And what about: “the most beautiful girl” he had ever seen in his life? He leaves us hanging. And how did his beautiful wife, actress Lois Nettleton, feel when she heard that? And how did Leigh Brown, his cute little producer-chick in the control room, feel? We will never know.
In the following Nigerian tales, Shepherd elaborates on the short comments he had made in his travel notebook the year before, suggesting how physical environment—especially, here, the heat—can change our very character, and then, in the finale, how, being in a strange cultural environment can make us realize that we are truly formed by our national heritage.
Nothing works like at home
One of the funny little incidents that happened to me one day when I was in line at the post office. I was buying Nigerian stamps. I said to the clerk, “I want seven Nigerian international airmail stamps for regular letter-weight.”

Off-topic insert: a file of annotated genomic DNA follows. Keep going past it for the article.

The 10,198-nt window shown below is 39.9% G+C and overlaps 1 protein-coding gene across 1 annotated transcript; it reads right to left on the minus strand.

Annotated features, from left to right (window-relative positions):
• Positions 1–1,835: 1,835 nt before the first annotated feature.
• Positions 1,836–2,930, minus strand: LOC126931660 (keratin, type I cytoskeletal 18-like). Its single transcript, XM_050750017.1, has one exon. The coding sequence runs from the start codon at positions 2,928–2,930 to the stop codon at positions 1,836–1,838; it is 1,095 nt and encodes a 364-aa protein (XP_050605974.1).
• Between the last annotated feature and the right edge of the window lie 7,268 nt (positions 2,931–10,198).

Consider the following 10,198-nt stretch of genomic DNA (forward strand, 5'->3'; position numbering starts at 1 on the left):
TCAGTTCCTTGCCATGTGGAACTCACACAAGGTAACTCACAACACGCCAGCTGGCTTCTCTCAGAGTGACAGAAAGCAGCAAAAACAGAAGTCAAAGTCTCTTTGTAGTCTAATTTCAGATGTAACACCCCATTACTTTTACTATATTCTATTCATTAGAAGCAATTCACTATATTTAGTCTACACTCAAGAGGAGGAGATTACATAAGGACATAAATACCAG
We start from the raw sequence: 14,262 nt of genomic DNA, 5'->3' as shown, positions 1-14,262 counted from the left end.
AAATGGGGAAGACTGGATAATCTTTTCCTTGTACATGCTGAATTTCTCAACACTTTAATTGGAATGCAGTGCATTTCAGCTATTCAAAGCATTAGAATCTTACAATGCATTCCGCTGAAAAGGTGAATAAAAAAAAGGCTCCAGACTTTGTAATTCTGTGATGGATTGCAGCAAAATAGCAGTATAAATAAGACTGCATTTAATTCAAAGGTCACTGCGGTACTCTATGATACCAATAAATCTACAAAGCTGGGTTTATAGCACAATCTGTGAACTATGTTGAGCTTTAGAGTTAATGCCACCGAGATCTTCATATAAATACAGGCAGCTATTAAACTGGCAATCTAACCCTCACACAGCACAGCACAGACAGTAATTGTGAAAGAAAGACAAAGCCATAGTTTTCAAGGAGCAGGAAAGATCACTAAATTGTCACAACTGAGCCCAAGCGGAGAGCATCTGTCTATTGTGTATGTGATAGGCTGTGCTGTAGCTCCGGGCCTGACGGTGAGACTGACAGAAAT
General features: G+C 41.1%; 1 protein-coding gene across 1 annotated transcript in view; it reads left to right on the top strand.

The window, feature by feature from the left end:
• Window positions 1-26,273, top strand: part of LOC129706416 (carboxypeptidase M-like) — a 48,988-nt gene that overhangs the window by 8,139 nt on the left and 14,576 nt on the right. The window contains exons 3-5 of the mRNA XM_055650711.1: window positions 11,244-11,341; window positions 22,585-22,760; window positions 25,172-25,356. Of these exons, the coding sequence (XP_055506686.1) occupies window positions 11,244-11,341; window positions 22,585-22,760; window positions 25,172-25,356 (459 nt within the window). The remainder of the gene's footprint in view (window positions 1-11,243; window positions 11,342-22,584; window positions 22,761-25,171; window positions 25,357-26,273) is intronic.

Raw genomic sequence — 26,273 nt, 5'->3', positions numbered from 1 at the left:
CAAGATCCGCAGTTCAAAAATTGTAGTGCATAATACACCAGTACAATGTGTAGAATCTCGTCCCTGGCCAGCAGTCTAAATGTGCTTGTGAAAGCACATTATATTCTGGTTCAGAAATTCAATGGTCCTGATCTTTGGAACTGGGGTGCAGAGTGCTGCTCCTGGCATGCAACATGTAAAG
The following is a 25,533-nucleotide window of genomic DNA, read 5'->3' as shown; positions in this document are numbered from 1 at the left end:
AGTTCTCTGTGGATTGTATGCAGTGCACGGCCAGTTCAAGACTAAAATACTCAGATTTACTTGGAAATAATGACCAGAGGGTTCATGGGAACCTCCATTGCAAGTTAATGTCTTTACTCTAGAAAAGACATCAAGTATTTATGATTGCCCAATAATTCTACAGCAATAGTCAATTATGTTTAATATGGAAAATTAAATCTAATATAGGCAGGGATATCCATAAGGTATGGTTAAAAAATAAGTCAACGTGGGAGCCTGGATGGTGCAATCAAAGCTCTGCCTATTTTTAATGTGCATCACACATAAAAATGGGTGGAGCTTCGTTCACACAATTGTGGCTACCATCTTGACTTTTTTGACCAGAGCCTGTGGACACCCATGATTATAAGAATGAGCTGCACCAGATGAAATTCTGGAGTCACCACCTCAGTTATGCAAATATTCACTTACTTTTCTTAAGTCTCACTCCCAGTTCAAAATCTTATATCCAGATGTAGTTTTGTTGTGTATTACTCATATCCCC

As he was getting them, I looked around and couldn’t find the place to mail the letter. I was in the post office so I expected to see the slots, so I said, “Any place where you mail this?”
Before he could answer, the guy behind me, who was wearing Western clothes, said, “Oh boy, dad, nothing works like home. They got a box out front there.”
I turned around and this guy behind me was an American and he was a negro. So we went out and he said, “Can I give you a lift anywhere?”
I said, “Sure.”
It turned out he was a listener, by the way. He was astounded to find me in a post office in Nigeria. The guy was from Brooklyn. We started off in his little car. He worked for an American film company.